For prolonged periods of powerful reaching under spinnaker, I believe the twin rudder option would be a sensible choice to avoid aching arms or lapses in concentration; so far 12 of the 38 orders have specified the twin rudder set up. If sailing under autopilot with single rudder, in gusty conditions it may be wise to use a higher level of response to enable the pilot to make more forceful corrections.


Fixed bowsprit marks a departure from the retractable bowsprits used on J/Boats of old

For reaching, we flew a 66m2 cable-less Code 0 from the 2:1 tack line on the bowsprit, a sail that is a must for any offshore wardrobe. We whipped the zero up in a matter of seconds then blasted across the Solent reaching up to angles of 110° to the true wind and speeds up to nine knots, though the kicker was constantly in hand for gust control.

Sail handling downwind was as easy as upwind, even when managed by our unpractised crew of two. The bowsprit has double tack line fittings as standard – a 2:1 for the Code 0 and a single line for the spinnaker, giving a working option for peeling between off-wind sails.

The Code 0 tack line is managed with a jammer on the bow, while the single tack line is led to the cockpit. This makes perfect sense for double-handed takedowns when the zero is usually dropped inside the jib, on to the foredeck, while the spinnaker is taken into the cockpit under the boom. The Code 0 furler is not under significant load and can be furled by one person, by hand from the foredeck. Moulded toerails forward of the beam give extra security to any foredeck excursions.


The J/99 is an Alan Johnstone design

Versatility of design

Though these boats can be sailed fully crewed – which would optimally be with six people – it is impossible to ignore the focussed design aspects that make the J/99 stand out. Cast a critical eye over the cockpit and you’ll see an area designed for performance double-handed sailing.

It’s simple, perhaps even sparse, but everything is where it should be and I, for one, felt instantly at home. But don’t be fooled into thinking this boat is a one-trick pony; there is a clever adaptability to the design that will suit a wide range of sailors.

Yes, there are some fundamental aspects that have changed to be more geared-up for double-handed offshore racing, but J/Boats have maintained a foot in the inshore camp making a boat with a shape and features that promise great all-round performance.

The new fixed bowsprit design retains enough length to use a powerful asymmetric spinnaker but also allows owners to switch between symmetrical and asymmetrical set ups without penalty – a factor that is proving increasingly popular in the displacement offshore classes. The roller furler has been replaced in favour of hank-on style jibs.

The theory behind this is that when inshore racing, you can always ‘hold on’ until the downwind leg to make a headsail change, while offshore, a slab-reefed jib provides a more satisfactory shape to the sail and is still less hassle than a full-on sail change.

The alloy mast is a custom extrusion from AG+ designed to take both a mainsail with a bolt rope or captive slides with no adaptation required – meaning an owner could switch between an inshore bolt rope main and a short-handed one on sliders.

The J/99 has a full beam of 3.4m, which is carried most of the way aft with slight narrowing to the transom. This gives it an increased hull form stability to previous J/Boat designs, though unlike its closest rivals in the market, the JPK 1010, and the Sunfast 3200, the J/99 does not have chines. Instead, the more traditional lines give the hull shape more all-round performance and should offer greater versatility for inshore racing, particularly in lighter breeze.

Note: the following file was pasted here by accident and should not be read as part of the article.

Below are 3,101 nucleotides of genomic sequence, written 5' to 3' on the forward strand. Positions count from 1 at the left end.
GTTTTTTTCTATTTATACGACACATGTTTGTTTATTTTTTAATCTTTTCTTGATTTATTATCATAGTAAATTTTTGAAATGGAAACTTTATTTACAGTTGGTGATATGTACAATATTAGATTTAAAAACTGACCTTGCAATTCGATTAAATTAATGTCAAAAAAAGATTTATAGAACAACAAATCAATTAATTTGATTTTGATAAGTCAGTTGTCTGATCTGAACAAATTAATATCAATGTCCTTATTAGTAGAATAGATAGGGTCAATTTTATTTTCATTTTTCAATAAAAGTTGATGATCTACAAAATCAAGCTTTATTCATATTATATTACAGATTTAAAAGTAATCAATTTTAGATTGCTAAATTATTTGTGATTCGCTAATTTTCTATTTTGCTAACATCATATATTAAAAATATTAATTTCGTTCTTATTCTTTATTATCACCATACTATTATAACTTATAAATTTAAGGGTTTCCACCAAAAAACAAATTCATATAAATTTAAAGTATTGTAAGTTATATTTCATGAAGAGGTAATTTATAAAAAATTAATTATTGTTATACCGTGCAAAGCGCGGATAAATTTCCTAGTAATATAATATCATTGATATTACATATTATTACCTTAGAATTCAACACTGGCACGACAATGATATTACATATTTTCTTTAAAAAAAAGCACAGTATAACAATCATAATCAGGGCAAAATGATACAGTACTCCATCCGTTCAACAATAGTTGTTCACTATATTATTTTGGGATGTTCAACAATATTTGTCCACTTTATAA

The saloon is functional rather than luxurious

What’s below

The J/99 is clearly not aimed at those who are looking for a luxurious interior, but below decks there is a functional enough layout for weekend cruising, including twin aft cabins – something not often seen on racer/cruisers of this size.

The saloon is flanked by sofa berths, with a central table built around the keel-stepped mast. There is an option for pipecots outboard of the sofas, increasing the berths from six to eight – though eight people and their kit would certainly be a squeeze.

There’s a basic galley with a two-burner gas cooker, sink and galley storage facilities. The forepeak is a spacious open sail storage area with a heads plumbed-in behind the port bulkhead but no other ‘bathroom’ facilities – extra grab handles for rougher conditions would undoubtedly be a good idea.

AGM batteries are part of the standard boat package – one 70Ah for engine start and one 100Ah for house. The standard engine alternator is used for charging.


The starboard aft cabin mirrors the one to port

Our verdict

The J/99 is an exciting new addition to a competitive area of the market. It’s up against some tough competition, but make no mistake, this new design comes out of the corner fighting. Don’t look for frills because there aren’t any – this boat is all about great sailing performance.

Aj99-boat-test-layoutrriving at a time when JPK and Jeanneau seem to be increasing their dominance in the double-handed circuit, I believe the J/99, with its slightly larger sail area and more versatile hull shape, will create more than a few waves in the coming years.

It’s a fun, serious but manageable boat that is thoughtfully set up for double-handed sailing and would not require a huge number of crew to be competitive around the cans. It will suit sailors who enjoy both inshore and offshore racing and are looking for a no-nonsense boat to help them shine.


LOA: 10.03m (32ft 11in)
LWL: 8.81m (28ft 11in)
Beam (max): 3.40m (11ft 2in)
Draught (std): 2.10m (6ft 11in)
Disp (lightship): 3,900kg (8,598lb)
Ballast: 1,650kg (3,638lb)
Sail Area (100% foretriangle): 58.6m2 (631ft2)j99-boat-test-layout
Engine: 20hp
Water: 100lt (22gal)
Fuel: 50lt (11gal)
Sail Area/Displacement ratio: 24.0
Displacement/LWL ratio: 159
Price from: £96,500 (ex VAT)
Price as tested: £145,833 (ex VAT)
Design: Alan Johnstone / J Boats

In memory of Paul Heys

Since this article was written, we received the news that Paul Heys passed away on February 25.

In a statement, his family said: “We are desperately shocked and sad to announce that Paul Heys, co-founder and Managing Director of Key Yachting, has passed away.

“He was enjoying a much-deserved holiday in the Caribbean with his wife Marie-Claude and came into difficulties while swimming on Monday morning.

“Paul was a much-loved husband, dad, brother and granddad, and was greatly admired in the sailing community; sailing was his life and passion. Paul will be missed terribly by everyone who knew him.”

He was well-known and highly respected in the marine business and was legendary among J Boats owners for his knowledge and sailing skills. Our thoughts are with his family at this difficult time.